Q: I work for a small telecom consulting company as a full-time employee with salary and benefits. How can the company get away with making us work 10-to-12-hour days and weekends without overtime compensation? The company always says it makes up for it "in the bonus," but that really isn't the case at all. It's like a white-collar sweatshop. And the conditions we work in are terrible, with 18 to 20 people in one room and two of the four doors blocked. What do we do?
A: Bill Bethune, a Tysons Corner lawyer who represents corporations in employment disputes, said overtime pay rules are national in scope and specific, albeit occasionally the subject of conflict in labor disputes.
The basic rule is that workers are entitled to time-and-a-half overtime pay for any hours they work beyond 40 in a seven-day workweek, no matter whether the workweek is the traditional Sunday-to-Saturday period or some variation, as set by the employer.
And in some states, such as Virginia in this case, the employer is obligated to give the worker at least one day of rest in that seven-day period.
"Assuming this person is not exempt from the Fair Labor Standards Act," Bethune said, "he'd be entitled to overtime. The exemptions are few and narrowly construed."
He said overtime pay does not apply to executives, who are presumed to be on call to handle necessary work no matter the number of hours it takes; administrators, such as human resources personnel; outside sales staffs; and those deemed professionals, such as lawyers, engineers, doctors, accountants and computer programmers.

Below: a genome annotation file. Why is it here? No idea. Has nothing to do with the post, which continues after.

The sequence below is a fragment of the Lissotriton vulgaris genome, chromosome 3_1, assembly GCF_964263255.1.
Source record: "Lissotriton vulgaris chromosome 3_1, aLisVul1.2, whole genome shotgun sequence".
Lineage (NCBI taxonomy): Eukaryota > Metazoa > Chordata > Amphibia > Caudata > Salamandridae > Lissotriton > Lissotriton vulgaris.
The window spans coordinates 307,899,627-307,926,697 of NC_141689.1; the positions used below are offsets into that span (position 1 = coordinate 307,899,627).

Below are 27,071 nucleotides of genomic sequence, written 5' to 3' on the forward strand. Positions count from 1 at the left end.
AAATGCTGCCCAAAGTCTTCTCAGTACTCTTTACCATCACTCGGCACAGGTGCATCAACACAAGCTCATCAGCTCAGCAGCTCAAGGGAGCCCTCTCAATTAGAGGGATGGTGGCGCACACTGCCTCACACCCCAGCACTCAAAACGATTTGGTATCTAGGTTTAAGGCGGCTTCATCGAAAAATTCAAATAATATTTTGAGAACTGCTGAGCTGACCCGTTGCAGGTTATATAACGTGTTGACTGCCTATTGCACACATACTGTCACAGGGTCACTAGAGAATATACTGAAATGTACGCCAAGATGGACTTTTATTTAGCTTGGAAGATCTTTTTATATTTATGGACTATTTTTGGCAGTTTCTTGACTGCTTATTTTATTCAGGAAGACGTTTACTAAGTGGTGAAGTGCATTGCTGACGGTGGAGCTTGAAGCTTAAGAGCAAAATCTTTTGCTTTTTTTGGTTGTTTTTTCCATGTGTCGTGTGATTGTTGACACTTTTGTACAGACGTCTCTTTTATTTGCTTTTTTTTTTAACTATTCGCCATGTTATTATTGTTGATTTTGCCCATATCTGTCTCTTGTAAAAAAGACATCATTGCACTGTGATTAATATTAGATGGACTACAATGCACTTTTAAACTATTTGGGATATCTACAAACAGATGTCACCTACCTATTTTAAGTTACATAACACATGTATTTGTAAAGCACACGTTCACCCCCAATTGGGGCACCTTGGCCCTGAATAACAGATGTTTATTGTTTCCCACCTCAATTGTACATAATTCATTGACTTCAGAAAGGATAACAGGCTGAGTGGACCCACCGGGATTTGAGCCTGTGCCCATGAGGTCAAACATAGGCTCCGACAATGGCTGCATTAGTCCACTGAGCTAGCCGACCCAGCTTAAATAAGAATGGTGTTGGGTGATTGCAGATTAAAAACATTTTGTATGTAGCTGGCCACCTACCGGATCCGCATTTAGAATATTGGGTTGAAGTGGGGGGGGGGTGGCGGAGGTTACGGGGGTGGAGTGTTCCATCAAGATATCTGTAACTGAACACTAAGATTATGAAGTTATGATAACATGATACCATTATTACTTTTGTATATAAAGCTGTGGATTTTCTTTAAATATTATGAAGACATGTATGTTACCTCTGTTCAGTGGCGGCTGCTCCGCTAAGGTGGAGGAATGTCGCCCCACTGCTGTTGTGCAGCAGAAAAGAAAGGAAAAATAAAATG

"If he doesn't fit one of these exemptions, he's covered," Bethune said.
With layoffs an everyday occurrence now, workers sometimes endure the long hours without the overtime pay "because at least you've got a job," he said.
But he said workers can seek to enforce the overtime provisions if they wish by calling the Labor Department to request an investigation or by suing the company. He said the burden is on employees to show how much overtime they worked.
There is a limit, however, to the period for which an employee can claim back overtime -- two years if the violation by the company was inadvertent, three years if it is proved to be intentional, he said.
Bethune said that if the employees in this case think their working conditions are unsafe, they should ask local fire marshals or the federal Occupational Safety and Health Administration to investigate.
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